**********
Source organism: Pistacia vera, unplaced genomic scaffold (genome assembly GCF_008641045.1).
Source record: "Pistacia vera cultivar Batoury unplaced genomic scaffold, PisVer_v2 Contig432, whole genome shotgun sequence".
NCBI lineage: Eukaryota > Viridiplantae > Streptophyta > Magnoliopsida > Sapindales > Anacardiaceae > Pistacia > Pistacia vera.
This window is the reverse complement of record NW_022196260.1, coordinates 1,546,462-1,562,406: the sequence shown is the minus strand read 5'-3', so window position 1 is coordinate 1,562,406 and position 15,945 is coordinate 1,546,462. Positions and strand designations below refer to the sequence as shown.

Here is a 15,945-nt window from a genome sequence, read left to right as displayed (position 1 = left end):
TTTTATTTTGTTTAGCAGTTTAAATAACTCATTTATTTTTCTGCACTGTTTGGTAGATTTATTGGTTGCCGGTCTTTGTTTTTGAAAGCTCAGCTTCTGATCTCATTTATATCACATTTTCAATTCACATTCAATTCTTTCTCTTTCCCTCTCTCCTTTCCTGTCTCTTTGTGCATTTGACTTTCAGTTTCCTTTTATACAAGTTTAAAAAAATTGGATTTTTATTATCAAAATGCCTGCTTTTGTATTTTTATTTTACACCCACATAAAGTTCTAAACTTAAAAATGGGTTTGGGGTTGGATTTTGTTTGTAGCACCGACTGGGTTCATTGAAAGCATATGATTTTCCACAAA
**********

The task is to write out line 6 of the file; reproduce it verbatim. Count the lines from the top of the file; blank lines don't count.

TTTTATTTTGTTTAGCAGTTTAAATAACTCATTTATTTTTCTGCACTGTTTGGTAGATTTATTGGTTGCCGGTCTTTGTTTTTGAAAGCTCAGCTTCTGATCTCATTTATATCACATTTTCAATTCACATTCAATTCTTTCTCTTTCCCTCTCTCCTTTCCTGTCTCTTTGTGCATTTGACTTTCAGTTTCCTTTTATACAAGTTTAAAAAAATTGGATTTTTATTATCAAAATGCCTGCTTTTGTATTTTTATTTTACACCCACATAAAGTTCTAAACTTAAAAATGGGTTTGGGGTTGGATTTTGTTTGTAGCACCGACTGGGTTCATTGAAAGCATATGATTTTCCACAAA